Sometimes it may be lack of education about customer success management that is causing the problem. Other times it may simply be a lack of time available or an unwillingness to share information. Whatever the case, the CSM needs to think about how they can present their role and the benefits it brings to both customer and your own company to those colleagues who are not yet familiar with this information, so that they understand both that it is of value to them and to the customer and that it does not threaten their own position. Most importantly you need to make sure you show the value of working with the CSM to that person in the role they occupy. Where a difficult relationship exists, try to make it easy for them to do what you want them to do. If that means you travelling out to meet them where they happen to be, or you fitting in an awkward meeting time when they happen to be free then so be it. Remember that at this stage in the proceedings it is you who wants something from them, not the other way around. Of course as your customer success organization matures and becomes a valued fixture within your company’s overall structure, your colleagues from other parts of the business will start to see customer success in its true light, and treat it accordingly. So if this issue does arise for you, consider it as a temporary problem – one that will only occur during the initial “bedding in” process that is perhaps an inevitable concomitant of the newness of the customer success role.
A final thought on this important topic. Managing people is a critical skill for all CSMs to have. We often think of people management (or stakeholder management) as being all about managing the relationships we have with the customer, but the management of relationships with others within our own company is equally if not even more important, since we will potentially need to work with those people on many different customer engagements on into the future.
Interrogating Corporate Data Systems
Much of the information you need may be stored in your company’s data systems. This is likely to include systems that store records about customers such as your customer relationship management (CRM) system. It is also likely to include information systems that store data on and that manage your company’s products and services. This might include for example customer support systems and in the case of Software-as-a-Service (SaaS) organizations it might also include systems that host the products and services themselves and that make them available for customers to log in and use.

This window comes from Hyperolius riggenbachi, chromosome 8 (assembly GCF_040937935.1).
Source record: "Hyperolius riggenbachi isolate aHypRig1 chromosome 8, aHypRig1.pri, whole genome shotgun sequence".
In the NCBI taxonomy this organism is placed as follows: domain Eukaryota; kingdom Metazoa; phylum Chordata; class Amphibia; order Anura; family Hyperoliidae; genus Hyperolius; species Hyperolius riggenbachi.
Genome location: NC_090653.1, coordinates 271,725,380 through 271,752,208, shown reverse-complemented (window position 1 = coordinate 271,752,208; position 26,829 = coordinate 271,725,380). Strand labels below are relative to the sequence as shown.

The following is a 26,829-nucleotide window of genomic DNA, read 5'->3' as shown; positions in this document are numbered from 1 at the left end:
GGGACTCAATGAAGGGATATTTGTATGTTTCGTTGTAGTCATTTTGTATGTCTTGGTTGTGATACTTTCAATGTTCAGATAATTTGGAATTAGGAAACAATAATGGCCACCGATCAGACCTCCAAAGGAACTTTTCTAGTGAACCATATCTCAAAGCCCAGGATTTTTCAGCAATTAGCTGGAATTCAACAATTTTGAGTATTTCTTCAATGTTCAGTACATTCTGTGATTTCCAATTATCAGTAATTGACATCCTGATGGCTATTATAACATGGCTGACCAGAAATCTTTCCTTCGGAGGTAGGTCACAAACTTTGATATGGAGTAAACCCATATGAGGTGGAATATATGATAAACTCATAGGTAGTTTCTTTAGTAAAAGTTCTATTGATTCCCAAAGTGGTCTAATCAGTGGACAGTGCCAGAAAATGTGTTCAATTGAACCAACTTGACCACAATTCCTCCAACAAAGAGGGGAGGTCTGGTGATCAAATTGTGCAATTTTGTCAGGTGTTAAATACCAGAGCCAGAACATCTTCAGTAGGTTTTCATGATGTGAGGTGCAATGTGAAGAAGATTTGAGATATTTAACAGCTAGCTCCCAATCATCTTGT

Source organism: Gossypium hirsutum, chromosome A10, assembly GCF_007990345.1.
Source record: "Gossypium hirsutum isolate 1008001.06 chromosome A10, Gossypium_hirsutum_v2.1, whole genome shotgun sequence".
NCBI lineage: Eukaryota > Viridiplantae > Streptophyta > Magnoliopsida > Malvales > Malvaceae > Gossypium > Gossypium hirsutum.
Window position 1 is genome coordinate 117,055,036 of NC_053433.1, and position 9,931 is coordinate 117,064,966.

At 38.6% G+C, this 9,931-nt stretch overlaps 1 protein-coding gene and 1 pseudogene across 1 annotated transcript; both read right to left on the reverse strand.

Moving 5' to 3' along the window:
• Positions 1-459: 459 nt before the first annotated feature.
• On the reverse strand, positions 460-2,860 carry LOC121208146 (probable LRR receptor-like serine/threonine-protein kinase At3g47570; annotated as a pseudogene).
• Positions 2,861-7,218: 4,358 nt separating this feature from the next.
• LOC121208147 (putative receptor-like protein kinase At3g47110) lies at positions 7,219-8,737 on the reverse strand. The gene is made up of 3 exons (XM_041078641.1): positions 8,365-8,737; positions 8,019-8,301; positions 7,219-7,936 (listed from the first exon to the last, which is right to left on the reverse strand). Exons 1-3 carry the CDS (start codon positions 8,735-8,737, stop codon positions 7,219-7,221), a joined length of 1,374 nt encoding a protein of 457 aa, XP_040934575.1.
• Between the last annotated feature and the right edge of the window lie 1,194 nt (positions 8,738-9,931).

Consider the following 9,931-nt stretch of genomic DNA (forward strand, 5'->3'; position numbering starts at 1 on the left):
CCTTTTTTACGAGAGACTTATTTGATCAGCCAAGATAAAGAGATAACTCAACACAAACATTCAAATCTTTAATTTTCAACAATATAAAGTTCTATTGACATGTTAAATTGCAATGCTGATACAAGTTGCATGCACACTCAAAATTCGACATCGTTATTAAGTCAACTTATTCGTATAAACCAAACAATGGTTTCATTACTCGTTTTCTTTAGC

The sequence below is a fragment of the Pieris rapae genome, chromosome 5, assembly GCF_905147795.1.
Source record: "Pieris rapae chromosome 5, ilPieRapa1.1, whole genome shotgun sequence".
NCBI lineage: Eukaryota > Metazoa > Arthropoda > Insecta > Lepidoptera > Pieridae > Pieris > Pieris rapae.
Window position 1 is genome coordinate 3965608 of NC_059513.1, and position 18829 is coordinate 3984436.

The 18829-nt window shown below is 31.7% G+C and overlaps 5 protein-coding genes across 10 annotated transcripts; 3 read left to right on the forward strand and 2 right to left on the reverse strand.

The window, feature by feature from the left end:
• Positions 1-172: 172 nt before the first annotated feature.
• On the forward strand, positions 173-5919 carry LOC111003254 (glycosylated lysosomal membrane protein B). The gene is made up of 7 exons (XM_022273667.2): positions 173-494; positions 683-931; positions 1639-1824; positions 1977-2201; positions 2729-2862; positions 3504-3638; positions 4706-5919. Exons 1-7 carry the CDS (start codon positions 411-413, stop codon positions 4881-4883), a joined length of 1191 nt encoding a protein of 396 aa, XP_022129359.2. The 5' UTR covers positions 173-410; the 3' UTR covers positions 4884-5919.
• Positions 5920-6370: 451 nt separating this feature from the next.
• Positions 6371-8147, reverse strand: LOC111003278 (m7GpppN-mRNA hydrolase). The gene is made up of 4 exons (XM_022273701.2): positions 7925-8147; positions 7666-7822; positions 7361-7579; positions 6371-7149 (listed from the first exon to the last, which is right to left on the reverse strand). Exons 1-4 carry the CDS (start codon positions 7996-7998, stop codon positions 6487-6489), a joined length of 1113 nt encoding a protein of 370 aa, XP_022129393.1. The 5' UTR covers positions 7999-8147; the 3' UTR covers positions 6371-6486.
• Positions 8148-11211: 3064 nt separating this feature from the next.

Researching on the Internet
Another obvious port of call for information is the Internet. The Internet holds a fantastic amount of information, not all of which is accurate or up-to-date. It is an excellent source of information for CSMs – especially about customers who are in the public eye such as brand name organizations, government funded entities and business whose shares are publically traded. For these types of organizations there will generally be substantial amounts of data for the CSM to review. A good starting point is generally of course the customer’s own corporate website, but there may well be other sites that contain equally interesting information. These may include websites relating to the customer’s industry, websites relating to the financial industry, websites from the news media sector and websites from relevant government agencies.
It is generally a good idea to try to get information from more than one source, as information gathered from multiple locations tends to provide a more rounded and insightful view of the customer than information gathered from just one location. Remember that even if a particular information is trustable, they may still have a bias or an “angle” that paints a less three-dimensional picture of your customer’s business than exists in reality. In addition to checking the quality of the source of any information you uncover via the Internet do also make sure you know how up-to-date it is. Sometimes information can remain relevant for a long time, but other information becomes rapidly out of date. Be aware of this as you conduct any Internet research.
Validation of Information
One final point about researching in preparation for the onboarding process is about the process of validation. Validation is the act of checking information to ensure its accuracy and completeness. Having information is one thing, but knowing that the information you have is accurate and complete is another. Whenever you research information relating to your customer success management role, you need to be aware of the level of trustworthiness you can place on the sources of information you are going to. This applies to all information from all sources whether internal to your own company, from the customer stakeholders or (of course) from the Internet more widely.